Saturday, December 18, 2010
In Which I Proceed To Make A Parody Of Something That Perhaps Should Not Be Parodied, Or, Look How Awesome I Am!, Or, Lists
Friday, December 17, 2010
Thursday, December 16, 2010
Instead of repetitively listing off my favorite albums of the year, which happen to be many of the same albums that my friends have chosen, I'll just dedicate this blog post to my favorite album of 2010: MGMT's Congratulations. Two days after the album's April 13th release I wrote an article covering my impression of it, which was to be submitted to Sacred Heart-Griffin's Campus Crier (proofread by Classic Brian's very own Robert Langellier), but that never worked out. Funnily enough, what I wrote eight months ago is pretty much exactly how I feel today about Congratulations. I'll give you a look at how this brief article appeared when I wrote it- no changes made. I admit, there are a couple corny lines, but I think I get my point across anyway:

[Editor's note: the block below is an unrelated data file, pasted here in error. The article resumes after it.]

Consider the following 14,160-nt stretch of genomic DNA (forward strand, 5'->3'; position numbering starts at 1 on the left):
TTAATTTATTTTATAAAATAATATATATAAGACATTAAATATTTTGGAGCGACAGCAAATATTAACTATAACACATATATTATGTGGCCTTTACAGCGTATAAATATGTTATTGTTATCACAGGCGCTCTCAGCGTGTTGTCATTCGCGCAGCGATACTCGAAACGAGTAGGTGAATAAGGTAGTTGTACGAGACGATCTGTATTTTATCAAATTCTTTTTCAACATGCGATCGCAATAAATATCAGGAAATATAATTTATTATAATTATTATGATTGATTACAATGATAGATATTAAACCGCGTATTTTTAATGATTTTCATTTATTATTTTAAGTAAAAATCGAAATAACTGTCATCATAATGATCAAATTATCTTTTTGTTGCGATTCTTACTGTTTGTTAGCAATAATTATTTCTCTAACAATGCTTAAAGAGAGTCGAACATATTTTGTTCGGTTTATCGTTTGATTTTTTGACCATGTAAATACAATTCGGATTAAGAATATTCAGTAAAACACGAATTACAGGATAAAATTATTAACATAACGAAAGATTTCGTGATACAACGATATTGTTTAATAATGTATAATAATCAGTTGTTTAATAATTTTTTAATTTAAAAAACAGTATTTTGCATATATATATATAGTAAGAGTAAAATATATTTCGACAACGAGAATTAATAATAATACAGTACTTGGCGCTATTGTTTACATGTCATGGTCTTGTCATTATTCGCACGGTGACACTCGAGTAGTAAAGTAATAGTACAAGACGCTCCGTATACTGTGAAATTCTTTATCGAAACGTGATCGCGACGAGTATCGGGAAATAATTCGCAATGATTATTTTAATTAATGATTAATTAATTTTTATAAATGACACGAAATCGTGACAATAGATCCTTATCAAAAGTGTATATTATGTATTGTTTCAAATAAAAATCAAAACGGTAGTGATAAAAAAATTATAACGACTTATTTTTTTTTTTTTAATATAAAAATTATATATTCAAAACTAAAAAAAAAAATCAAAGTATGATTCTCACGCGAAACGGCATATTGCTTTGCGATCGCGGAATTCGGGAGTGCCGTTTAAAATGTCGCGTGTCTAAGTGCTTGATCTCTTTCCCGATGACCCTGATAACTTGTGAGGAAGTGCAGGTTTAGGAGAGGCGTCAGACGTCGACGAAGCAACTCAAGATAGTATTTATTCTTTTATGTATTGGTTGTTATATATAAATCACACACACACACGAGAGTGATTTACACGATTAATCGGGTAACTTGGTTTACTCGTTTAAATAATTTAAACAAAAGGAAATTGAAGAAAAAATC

"Dear Mssrs. VanWynGarden and Goldwasser (MGMT),
If your plan was to bemuse fans and leave critics scratching their heads, It’s Working. Everyone thought your sophomore LP Congratulations would follow the same heavily-synthesized formula as your debut, Oracular Spectacular, but in a matter of two years, you’ve gone from creating insanely catchy, neo-psychedelic pop pieces like the widely appreciated single, “Kids”, to composing esoteric, lyrical homages to musically experimental English veterans, as found in your Song For Dan Treacy.